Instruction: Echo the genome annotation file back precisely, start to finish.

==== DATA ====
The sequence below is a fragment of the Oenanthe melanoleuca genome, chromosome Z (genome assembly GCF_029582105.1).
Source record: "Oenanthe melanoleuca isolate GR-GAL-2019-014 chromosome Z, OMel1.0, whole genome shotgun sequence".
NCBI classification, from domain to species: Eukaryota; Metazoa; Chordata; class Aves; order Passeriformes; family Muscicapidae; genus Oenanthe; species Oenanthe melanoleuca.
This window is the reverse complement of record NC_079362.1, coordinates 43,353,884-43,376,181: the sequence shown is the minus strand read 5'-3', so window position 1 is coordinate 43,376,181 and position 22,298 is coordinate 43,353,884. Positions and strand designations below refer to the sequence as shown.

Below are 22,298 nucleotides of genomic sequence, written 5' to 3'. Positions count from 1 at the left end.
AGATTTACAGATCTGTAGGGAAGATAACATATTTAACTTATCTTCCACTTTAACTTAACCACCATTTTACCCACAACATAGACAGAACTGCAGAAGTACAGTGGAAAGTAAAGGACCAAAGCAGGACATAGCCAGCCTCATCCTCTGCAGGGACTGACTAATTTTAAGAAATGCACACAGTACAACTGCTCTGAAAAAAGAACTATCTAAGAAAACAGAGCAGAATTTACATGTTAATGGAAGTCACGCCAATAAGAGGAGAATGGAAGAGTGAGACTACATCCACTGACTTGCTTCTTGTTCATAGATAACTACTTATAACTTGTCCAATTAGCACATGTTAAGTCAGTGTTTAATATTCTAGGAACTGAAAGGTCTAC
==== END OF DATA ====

The sequence below is a fragment of the Oenanthe melanoleuca genome, chromosome Z (genome assembly GCF_029582105.1).
Source record: "Oenanthe melanoleuca isolate GR-GAL-2019-014 chromosome Z, OMel1.0, whole genome shotgun sequence".
NCBI classification, from domain to species: Eukaryota; Metazoa; Chordata; class Aves; order Passeriformes; family Muscicapidae; genus Oenanthe; species Oenanthe melanoleuca.
This window is the reverse complement of record NC_079362.1, coordinates 43,353,884-43,376,181: the sequence shown is the minus strand read 5'-3', so window position 1 is coordinate 43,376,181 and position 22,298 is coordinate 43,353,884. Positions and strand designations below refer to the sequence as shown.

Below are 22,298 nucleotides of genomic sequence, written 5' to 3'. Positions count from 1 at the left end.
AGATTTACAGATCTGTAGGGAAGATAACATATTTAACTTATCTTCCACTTTAACTTAACCACCATTTTACCCACAACATAGACAGAACTGCAGAAGTACAGTGGAAAGTAAAGGACCAAAGCAGGACATAGCCAGCCTCATCCTCTGCAGGGACTGACTAATTTTAAGAAATGCACACAGTACAACTGCTCTGAAAAAAGAACTATCTAAGAAAACAGAGCAGAATTTACATGTTAATGGAAGTCACGCCAATAAGAGGAGAATGGAAGAGTGAGACTACATCCACTGACTTGCTTCTTGTTCATAGATAACTACTTATAACTTGTCCAATTAGCACATGTTAAGTCAGTGTTTAATATTCTAGGAACTGAAAGGTCTAC